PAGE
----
Mumbai Mafia: Police vs. the Underworld is the most succinct documentary that transports you to the most terrifying period in Mumbai's history.
In the 1990s, a crime boss and his network ran the city of Mumbai without being stopped. That is, until "encounter cops" came along and killed the people they were after. Gangsters and organised crime were both synonymous with Mumbai in the 1990s. Travel back in time to the height of the Mumbai Mafia, when law and order and the criminal underworld were at odds with each other.
If you grew up in the 1990s and enjoyed movies, your adolescence must have revolved around films about the underworld and gangsters, which were lavishly produced in Bollywood. Everyone, from leading stars to leading filmmakers, cashed in on the subjects based on these real-life people who terrorised Mumbai for a long time. We saw movies like "Satya," "Company," "Shootout at Lokhandwala," and "Ab Tak Chhappan," among others, that had excessive violence and every character had a license to kill.
Mumbai Mafia is the latest Netflix true crime documentary, which is a blast from the past. In 87 minutes, we learn how Mumbai cops took matters into their own hands to "clean" up the city from rising gangsters in every nook and cranny. Francis Longhurst and Raaghav Dhar made it a true-blue first-person account, hearing from the horse's mouth of all the parties that were involved during the rise of the gangsters back in the 1990s.
Pradeep Sharma, who was later dubbed the country's "top encounter specialist," is seen holding a pistol and wearing a striped T-shirt as he makes an entry into the frame like a hero. The documentary seems to be in the works before 2021, as Sharma was arrested and charged with the alleged murder of a Mumbai businessman. He is still awaiting the trial as of now. It's mostly his narration, as the man has been a part of the Crime Branch since the 1990s and has been garlanded for being among the major contributors to wiping out the gangster era in Mumbai.
But with a balanced approach, we also get to see how things turned upside down for Sharma, as that became the very reason for him to be arrested with criminal charges on the grounds of a "fake encounter." It's admirable of the makers to show how human interest came into play and changed the entire scenario of the protectors being accused.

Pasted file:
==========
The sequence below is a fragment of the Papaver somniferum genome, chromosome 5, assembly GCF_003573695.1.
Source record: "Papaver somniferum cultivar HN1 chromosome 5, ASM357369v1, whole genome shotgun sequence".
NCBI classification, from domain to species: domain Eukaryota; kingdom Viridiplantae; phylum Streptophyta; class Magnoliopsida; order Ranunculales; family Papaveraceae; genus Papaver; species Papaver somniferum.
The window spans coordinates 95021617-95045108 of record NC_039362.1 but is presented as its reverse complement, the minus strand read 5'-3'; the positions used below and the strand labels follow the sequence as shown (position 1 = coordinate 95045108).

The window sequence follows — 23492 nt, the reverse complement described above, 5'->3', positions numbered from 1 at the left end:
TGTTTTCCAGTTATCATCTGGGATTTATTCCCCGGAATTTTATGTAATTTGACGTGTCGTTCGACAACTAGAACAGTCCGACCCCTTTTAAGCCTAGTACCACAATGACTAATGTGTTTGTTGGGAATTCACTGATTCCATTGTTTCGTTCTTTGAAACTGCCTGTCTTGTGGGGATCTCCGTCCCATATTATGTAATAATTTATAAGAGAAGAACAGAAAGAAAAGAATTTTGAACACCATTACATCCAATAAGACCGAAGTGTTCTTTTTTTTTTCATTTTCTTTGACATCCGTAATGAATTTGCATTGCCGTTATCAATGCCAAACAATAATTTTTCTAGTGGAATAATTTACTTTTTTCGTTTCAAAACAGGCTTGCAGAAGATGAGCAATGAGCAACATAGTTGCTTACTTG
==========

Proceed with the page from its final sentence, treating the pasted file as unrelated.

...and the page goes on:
To get the context of the whole scenario, it's incomplete to show the story of the Mumbai Mafia without the mention of Hussain Zaidi. The writer and former investigative journalist put forward all the great knowledge he had gained over the years. If you are a fan of his writings, you can never get tired of listening to him talk about the coverage he did during the police vs. underworld era.
From Minty Tejpal's on-the-ground reporting on the shootout at Lokhandwala to Puja Changoiwala's focus on human interest, Mumbai Mafia is an hour and 27 minutes of precision about how the police turned a once-bloody city into one with a strong spirit. It comes along with the important sequence of showing the other side of the story, which was ignited by the Time Magazine writer, Alex Perry, with his story, Urban Cowboys, by calling Sandeep Sharma "India's Dirty Harry."
We speak of organised crime and encounters as if they were things of the past. But when it was there, like when Dawood Ibrahim's D Company took over the city, those were just moments that gave you goosebumps. The makers did a remarkable job of piecing together the circumstances leading up to the crime, paying great attention to detail.
With Rishi Rich's haunting music and the stitched pieces of the archival footage, you are easily hooked on the documentary. It's a story that is not unknown to many, yet there's a newness in the approach, which is linear, detailed, and intriguing at the same time.
"Once poster boys, they are now on the wrong side of the law," mentioned a newspaper article years back. Mumbai Mafia is not just about the underworld; it also goes to some extent to show how the police were also accused of terrorising people.
Mumbai Mafia: Police vs. the Underworld can be touted as the shortest and most precise documentary that takes you back to the time that scared the hell out of people in Mumbai. However, by adding a slight fictional touch to the first-person account, the documentary gives goosebumps in the same way that Ram Gopal Varma films must have done two decades ago.